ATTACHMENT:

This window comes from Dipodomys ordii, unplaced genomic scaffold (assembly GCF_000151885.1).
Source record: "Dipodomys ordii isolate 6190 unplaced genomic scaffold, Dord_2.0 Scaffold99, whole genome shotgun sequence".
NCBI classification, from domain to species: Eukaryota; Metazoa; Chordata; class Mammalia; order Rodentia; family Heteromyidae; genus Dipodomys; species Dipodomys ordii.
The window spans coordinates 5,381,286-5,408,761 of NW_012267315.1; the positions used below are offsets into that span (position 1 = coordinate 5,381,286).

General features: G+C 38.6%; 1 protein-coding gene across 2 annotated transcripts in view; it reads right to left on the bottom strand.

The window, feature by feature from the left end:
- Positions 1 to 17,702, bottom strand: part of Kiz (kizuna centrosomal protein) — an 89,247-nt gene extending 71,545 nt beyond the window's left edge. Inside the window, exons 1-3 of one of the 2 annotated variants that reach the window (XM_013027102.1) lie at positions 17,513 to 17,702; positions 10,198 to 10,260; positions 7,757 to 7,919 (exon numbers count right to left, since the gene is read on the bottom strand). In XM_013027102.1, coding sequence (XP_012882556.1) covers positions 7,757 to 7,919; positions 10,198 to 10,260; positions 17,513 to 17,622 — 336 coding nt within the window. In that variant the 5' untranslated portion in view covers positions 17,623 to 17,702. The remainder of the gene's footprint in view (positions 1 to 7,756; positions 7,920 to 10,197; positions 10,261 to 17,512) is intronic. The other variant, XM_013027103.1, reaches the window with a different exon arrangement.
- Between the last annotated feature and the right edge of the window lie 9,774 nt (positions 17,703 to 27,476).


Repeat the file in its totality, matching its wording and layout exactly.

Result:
This window comes from Dipodomys ordii, unplaced genomic scaffold (assembly GCF_000151885.1).
Source record: "Dipodomys ordii isolate 6190 unplaced genomic scaffold, Dord_2.0 Scaffold99, whole genome shotgun sequence".
NCBI classification, from domain to species: Eukaryota; Metazoa; Chordata; class Mammalia; order Rodentia; family Heteromyidae; genus Dipodomys; species Dipodomys ordii.
The window spans coordinates 5,381,286-5,408,761 of NW_012267315.1; the positions used below are offsets into that span (position 1 = coordinate 5,381,286).

General features: G+C 38.6%; 1 protein-coding gene across 2 annotated transcripts in view; it reads right to left on the bottom strand.

The window, feature by feature from the left end:
- Positions 1 to 17,702, bottom strand: part of Kiz (kizuna centrosomal protein) — an 89,247-nt gene extending 71,545 nt beyond the window's left edge. Inside the window, exons 1-3 of one of the 2 annotated variants that reach the window (XM_013027102.1) lie at positions 17,513 to 17,702; positions 10,198 to 10,260; positions 7,757 to 7,919 (exon numbers count right to left, since the gene is read on the bottom strand). In XM_013027102.1, coding sequence (XP_012882556.1) covers positions 7,757 to 7,919; positions 10,198 to 10,260; positions 17,513 to 17,622 — 336 coding nt within the window. In that variant the 5' untranslated portion in view covers positions 17,623 to 17,702. The remainder of the gene's footprint in view (positions 1 to 7,756; positions 7,920 to 10,197; positions 10,261 to 17,512) is intronic. The other variant, XM_013027103.1, reaches the window with a different exon arrangement.
- Between the last annotated feature and the right edge of the window lie 9,774 nt (positions 17,703 to 27,476).